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Carl Brockelmann

The present English translation reproduces the original German of Carl Brockelmann’s Geschichte der Arabischen Litteratur (GAL) as accurately as possible. In the interest of user-friendliness the following emendations have been made in the translation: Personal names are written out in full, except b. for ibn; Brockelmann’s transliteration of Arabic has been adapted to comply with modern standards for English-language publications; modern English equivalents are given for place names, e.g. Damascus, Cairo, Jerusalem, etc.; several erroneous dates have been corrected, and the page references to the two German editions have been retained in the margin, except in the Supplement volumes, where new references to the first two English volumes have been inserted.
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Ibn Qayyim al-Jawziyya and the Divine Attributes

Rationalized Traditionalistic Theology

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Miriam Ovadia

In Ibn Qayyim al-Jawziyya and the Divine Attributes Miriam Ovadia offers a thorough discussion on the hermeneutical methodology applied in the theology of the Ḥanbalite traditionalistic scholar Ibn Qayyim al-Jawziyya (d. 1350), the most prominent disciple of the renowned Ibn Taymiyya (d. 1328). Focusing on Ibn al-Qayyim's voluminous - yet so far understudied - work on anthropomorphism, al-Ṣawāʿiq al-Mursala, Ovadia explores his modus operandi in his attack on four fundamental rationalistic convictions, while demonstrating Ibn al-Qayyim's systemization of the Taymiyyan theological doctrine and theoretical discourse. Contextualizing al-Ṣawāʿiq with relevant writings of thinkers who preceded Ibn al-Qayyim, Ovadia unfolds his employment of Kalāmic terminology and argumentations; thus, his rationalized-traditionalistic authoring of a theological manifesto directed against his contemporary Ashʿarite elite of Mamluk Damascus.
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Sprachphilosophie in der islamischen Rechtstheorie

Zur avicennischen Klassifikation der Bezeichnung bei Faḫr ad-dīn ar-Rāzī (gest. 1210)

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Nora Kalbarczyk

In Sprachphilosophie in der islamischen Rechtstheorie untersucht Nora Kalbarczyk das bedeutende rechtstheoretische Werk al-Maḥṣūl fī ʿilm uṣūl al-fiqh von Faḫr ad-dīn ar-Rāzī (gest. 1210). Anhand einer detaillierten Analyse der sprachtheoretischen Abhandlung dieses Werks beleuchtet sie den Einfluss der philosophischen Tradition auf die islamische Rechtstheorie ( uṣūl al-fiqh) in der sogenannten post-avicennischen Ära (11.-14 Jh.). Im Zentrum steht dabei eine Klassifikation der Bezeichnung ( dalāla), die sich auf Ibn Sīnā (lat. Avicenna, gest. 1037) zurückführen lässt: Ein Wort kann eine Bedeutung auf dem Wege der Kongruenz ( muṭābaqa), der Inklusion ( taḍammun) oder der Implikation ( iltizām) bezeichnen. Die Autorin zeigt auf, wie Faḫr ad-dīn ar-Rāzī auf der Grundlage der avicennischen Bezeichnungstheorie ein hermeneutisches Instrumentarium entwickelt, das nicht nur für die arabische Philosophie selbst relevant ist, sondern auch für verschiedene Fragestellungen der islamischen Rechtstheorie fruchtbar gemacht wird.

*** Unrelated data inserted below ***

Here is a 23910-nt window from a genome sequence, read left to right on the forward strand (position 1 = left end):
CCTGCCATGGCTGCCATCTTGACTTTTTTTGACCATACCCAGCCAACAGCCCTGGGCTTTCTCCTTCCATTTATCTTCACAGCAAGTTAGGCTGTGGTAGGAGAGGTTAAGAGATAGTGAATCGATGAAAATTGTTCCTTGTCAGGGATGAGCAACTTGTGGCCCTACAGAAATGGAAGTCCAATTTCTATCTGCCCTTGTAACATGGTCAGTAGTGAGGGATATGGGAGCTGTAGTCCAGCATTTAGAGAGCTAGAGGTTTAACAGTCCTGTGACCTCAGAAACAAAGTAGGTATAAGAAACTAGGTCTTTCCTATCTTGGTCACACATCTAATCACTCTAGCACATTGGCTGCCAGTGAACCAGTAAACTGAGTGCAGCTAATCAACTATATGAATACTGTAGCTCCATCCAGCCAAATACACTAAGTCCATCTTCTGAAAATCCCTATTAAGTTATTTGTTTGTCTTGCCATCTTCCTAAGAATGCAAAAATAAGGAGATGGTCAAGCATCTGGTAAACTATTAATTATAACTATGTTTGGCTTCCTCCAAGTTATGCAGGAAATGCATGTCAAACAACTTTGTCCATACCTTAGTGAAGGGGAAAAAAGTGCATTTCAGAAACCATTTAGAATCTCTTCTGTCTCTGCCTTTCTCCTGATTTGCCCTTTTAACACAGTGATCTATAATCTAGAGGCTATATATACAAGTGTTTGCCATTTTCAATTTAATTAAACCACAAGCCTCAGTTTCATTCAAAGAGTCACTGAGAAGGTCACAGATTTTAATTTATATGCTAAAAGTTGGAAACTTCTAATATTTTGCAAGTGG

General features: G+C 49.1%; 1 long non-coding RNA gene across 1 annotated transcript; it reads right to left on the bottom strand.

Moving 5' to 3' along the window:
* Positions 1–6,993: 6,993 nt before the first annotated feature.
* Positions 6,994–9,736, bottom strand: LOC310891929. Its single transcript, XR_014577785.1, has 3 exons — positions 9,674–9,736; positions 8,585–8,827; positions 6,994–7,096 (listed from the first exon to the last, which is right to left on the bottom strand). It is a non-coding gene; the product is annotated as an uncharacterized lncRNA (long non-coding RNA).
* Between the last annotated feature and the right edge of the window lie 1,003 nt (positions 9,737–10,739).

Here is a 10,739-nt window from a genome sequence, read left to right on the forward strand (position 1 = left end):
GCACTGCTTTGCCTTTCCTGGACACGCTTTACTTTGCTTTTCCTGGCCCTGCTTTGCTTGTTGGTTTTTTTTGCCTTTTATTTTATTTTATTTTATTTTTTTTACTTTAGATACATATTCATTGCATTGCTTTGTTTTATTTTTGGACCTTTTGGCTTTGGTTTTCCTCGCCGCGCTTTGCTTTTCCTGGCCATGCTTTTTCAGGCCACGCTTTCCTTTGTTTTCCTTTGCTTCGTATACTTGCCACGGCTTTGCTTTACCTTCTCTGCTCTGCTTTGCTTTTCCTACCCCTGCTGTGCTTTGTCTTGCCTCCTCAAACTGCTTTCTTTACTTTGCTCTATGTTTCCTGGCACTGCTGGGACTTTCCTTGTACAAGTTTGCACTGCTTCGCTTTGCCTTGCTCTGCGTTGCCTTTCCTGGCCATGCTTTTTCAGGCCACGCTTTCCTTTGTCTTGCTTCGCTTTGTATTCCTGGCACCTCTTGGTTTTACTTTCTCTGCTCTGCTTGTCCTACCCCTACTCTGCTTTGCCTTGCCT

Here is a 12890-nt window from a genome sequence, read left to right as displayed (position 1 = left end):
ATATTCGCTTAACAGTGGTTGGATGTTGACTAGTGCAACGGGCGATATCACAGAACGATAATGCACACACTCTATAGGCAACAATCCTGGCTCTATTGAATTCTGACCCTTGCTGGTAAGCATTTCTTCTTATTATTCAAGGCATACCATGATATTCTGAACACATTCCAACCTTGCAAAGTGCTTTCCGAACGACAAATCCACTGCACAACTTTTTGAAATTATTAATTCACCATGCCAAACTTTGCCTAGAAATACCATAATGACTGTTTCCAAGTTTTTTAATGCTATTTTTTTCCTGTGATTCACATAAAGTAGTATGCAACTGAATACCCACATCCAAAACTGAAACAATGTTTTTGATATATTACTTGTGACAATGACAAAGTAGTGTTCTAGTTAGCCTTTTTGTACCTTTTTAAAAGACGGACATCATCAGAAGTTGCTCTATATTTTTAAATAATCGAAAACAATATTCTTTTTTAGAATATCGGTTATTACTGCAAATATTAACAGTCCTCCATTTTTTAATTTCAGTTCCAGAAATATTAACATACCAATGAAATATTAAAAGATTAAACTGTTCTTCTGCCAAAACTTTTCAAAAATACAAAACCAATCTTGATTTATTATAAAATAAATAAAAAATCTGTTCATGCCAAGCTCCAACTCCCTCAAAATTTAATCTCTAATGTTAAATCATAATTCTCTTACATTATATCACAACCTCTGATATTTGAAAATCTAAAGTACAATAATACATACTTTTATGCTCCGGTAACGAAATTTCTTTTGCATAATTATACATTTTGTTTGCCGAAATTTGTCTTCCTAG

In Sprachphilosophie in der islamischen Rechtstheorie Nora Kalbarczyk examines the influential jurisprudential work al-Maḥṣūl fī ʿilm uṣūl al-fiqh (d. 1210). By means of a detailed analysis of the linguistic treatise of this work she highlights the impact of the philosophical tradition on Islamic legal theory (uṣūl al-fiqh) in the so-called post-Avicennian era (11th-14th c.). Her main focus lies on a classification of signification ( dalāla) that can be traced back to Ibn Sīnā (lat. Avicenna, d. 1037): a word may signify a meaning by way of congruence ( muṭābaqa), containment ( taḍammun) or implication ( iltizām). The author shows how Faḫr ad-dīn ar-Rāzī develops – on the basis of the Avicennian theory of signification – a hermeneutic toolbox which is not only relevant in the context of Arabic philosophy but also useful for different questions of Islamic legal theory.
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The Foundations of Arabic Linguistics III

The development of a tradition: Continuity and change

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Edited by Georgine Ayoub and Kees Versteegh

All contributions deal with the reception of theories in the Arabic grammatical tradition from the time of Sībawayhi (d. end of the 8th century C.E.) to the later grammarians in the 14th century C.E.. After Sībawayhi, considerable changes in the linguistic situation took place. The language of the Arab Bedouin described by him died as a native language. Grammars also changed, even if grammarians used for the most part the data given by Sībawayhi. This volume aims to determine continuities and changes in Arabic grammars, providing a new perspective on the impact of cultural and historical developments and on the founding principles of Sībawayhi's Kitāb.